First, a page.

The fancy-free, childlike style of Marc Chagall paintings is rarely more evident than in Birthday. In this image we see Chagall portraying a young couple celebrating the female’s special day. The mood of the painting is festive, while still maintaining the vagueness that so often creeps into Marc Chagall paintings.
If not for the contorted male protagonist, it would be easy to walk past this painting without a second glance. It is this oddity that serves to grab the viewer’s attention, and almost demands that they take a closer look at the details. One could argue that the young man appears to be bending over out of his way to please his mate, as many of us strive to do for our loved ones on their birthdays. So few artists can provide such a sense of familiarity in the subtleties that stretch from edge to edge of the canvas. Who among us hasn’t given or received flowers or eaten cake on our birthdays? If not for the striking image of the young man, we may have dismissed these details as minor background artifacts.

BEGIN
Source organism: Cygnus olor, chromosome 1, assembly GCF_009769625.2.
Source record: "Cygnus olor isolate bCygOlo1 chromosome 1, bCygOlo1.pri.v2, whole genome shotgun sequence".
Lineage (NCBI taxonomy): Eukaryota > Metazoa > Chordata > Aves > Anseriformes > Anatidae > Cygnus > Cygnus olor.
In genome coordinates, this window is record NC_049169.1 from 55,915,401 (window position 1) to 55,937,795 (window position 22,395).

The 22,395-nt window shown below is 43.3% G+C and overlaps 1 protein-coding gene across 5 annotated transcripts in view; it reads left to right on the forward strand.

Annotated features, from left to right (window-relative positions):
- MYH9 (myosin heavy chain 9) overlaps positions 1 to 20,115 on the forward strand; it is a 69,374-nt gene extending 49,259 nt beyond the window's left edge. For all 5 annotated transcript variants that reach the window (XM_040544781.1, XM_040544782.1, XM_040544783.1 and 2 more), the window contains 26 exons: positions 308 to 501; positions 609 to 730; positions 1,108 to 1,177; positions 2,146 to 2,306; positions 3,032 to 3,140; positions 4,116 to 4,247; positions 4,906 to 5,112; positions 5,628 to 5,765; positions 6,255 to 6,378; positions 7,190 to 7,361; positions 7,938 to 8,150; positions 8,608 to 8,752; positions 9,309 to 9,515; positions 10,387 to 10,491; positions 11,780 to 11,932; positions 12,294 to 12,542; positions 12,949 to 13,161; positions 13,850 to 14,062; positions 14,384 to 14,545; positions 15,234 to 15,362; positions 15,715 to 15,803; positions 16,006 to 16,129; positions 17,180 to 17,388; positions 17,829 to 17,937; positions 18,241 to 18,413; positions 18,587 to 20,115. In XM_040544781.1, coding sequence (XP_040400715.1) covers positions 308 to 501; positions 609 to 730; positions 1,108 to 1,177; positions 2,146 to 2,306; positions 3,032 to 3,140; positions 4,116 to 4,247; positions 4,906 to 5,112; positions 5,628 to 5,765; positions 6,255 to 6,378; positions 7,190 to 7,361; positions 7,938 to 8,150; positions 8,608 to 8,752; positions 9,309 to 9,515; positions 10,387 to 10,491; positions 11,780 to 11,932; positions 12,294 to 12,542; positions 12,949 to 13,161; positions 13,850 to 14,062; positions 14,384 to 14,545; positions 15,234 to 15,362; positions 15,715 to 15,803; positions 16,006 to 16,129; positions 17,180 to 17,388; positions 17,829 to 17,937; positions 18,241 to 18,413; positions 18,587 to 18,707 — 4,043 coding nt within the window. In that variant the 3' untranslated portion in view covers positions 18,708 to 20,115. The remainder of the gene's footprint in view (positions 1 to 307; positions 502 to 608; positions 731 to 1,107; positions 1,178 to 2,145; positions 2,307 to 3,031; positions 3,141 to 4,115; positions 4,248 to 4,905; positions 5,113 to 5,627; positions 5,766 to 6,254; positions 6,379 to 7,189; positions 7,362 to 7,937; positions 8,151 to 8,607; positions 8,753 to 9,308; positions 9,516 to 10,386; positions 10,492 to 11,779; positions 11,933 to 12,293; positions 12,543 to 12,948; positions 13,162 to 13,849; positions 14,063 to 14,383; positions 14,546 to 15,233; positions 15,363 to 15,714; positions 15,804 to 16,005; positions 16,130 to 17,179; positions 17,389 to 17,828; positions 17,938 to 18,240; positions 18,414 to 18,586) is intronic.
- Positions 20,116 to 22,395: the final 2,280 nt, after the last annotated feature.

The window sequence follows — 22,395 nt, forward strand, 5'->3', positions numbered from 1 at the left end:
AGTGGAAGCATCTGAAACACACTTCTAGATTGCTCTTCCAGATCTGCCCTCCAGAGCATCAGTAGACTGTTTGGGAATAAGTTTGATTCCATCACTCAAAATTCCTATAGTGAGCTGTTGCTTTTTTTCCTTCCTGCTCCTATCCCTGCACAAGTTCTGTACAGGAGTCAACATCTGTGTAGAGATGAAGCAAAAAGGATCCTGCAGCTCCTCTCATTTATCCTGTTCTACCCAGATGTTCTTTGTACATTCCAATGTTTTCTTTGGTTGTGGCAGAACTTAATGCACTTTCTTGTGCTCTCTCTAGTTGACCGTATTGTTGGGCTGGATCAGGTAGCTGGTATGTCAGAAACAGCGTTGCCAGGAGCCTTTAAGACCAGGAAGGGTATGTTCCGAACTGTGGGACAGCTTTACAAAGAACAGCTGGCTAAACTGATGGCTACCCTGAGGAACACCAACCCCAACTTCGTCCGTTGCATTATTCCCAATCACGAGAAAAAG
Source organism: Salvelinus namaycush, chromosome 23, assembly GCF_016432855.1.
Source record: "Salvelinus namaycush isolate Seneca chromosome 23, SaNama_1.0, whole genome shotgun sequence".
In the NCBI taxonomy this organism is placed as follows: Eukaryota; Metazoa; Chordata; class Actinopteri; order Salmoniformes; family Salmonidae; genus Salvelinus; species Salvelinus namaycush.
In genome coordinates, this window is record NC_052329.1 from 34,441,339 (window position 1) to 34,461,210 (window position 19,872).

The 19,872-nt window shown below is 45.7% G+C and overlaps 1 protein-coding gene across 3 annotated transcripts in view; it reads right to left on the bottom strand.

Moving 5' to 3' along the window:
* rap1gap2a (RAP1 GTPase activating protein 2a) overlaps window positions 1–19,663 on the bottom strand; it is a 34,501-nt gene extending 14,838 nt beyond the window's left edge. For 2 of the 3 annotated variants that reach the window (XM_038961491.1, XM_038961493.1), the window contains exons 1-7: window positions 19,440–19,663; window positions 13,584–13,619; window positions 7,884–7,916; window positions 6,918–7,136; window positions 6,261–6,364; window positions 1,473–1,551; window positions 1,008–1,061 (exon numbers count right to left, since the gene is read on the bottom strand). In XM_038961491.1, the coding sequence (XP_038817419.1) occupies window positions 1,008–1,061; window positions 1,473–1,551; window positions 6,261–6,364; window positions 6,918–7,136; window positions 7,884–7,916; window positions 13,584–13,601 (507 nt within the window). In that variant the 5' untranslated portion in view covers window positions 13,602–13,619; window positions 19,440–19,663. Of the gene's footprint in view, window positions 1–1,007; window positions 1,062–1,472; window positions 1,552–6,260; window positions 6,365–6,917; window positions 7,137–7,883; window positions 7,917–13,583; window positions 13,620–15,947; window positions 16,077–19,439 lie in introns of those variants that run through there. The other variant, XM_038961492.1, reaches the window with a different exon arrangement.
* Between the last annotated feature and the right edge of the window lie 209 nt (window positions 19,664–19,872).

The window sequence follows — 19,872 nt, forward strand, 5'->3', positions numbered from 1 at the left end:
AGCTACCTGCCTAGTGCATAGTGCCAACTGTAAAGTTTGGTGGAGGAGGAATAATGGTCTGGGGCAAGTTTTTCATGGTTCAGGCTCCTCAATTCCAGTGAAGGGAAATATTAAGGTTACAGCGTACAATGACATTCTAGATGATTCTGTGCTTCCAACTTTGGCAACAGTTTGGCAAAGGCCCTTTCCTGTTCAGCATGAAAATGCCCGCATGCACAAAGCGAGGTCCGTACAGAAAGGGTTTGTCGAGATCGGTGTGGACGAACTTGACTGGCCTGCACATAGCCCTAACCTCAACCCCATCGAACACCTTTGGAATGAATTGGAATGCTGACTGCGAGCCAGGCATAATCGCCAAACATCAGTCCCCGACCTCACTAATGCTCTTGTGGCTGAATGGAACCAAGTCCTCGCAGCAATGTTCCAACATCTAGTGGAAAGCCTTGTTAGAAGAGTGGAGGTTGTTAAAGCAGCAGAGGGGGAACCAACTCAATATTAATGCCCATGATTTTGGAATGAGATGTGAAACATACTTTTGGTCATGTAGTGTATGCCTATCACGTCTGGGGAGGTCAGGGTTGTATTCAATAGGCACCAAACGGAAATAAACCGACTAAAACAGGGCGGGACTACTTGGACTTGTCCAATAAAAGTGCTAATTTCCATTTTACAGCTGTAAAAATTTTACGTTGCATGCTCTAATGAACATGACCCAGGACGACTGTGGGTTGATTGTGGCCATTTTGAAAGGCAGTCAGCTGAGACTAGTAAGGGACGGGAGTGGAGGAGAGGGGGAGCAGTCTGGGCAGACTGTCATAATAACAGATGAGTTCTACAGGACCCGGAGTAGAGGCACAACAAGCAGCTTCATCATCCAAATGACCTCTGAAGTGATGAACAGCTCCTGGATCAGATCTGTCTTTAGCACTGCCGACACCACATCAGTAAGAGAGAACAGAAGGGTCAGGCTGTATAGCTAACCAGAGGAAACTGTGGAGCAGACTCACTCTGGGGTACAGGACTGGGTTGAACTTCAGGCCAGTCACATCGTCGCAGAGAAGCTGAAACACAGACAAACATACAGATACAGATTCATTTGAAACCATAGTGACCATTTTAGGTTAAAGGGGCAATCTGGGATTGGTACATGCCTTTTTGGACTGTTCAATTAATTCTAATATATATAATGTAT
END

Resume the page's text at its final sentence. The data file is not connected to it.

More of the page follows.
It is clear that this painting was inspired by events in the artist’s life. Perhaps it is a childhood memory of his parents, or perhaps a self-portrait of Chagall and a friend. One thing is for sure, this setting had a profound impact on the artist’s sub-conscious, which is evident in the painstaking detail of the surroundings. Note the intricate artwork on the quilt hanging above the bed, and the complex shading used on the back wall.
Birthday is a great example of Chagall’s view of life, love, and family, and a tremendous illustration of his unique style. These two reasons are why it made it on my list of favorite Chagall paintings.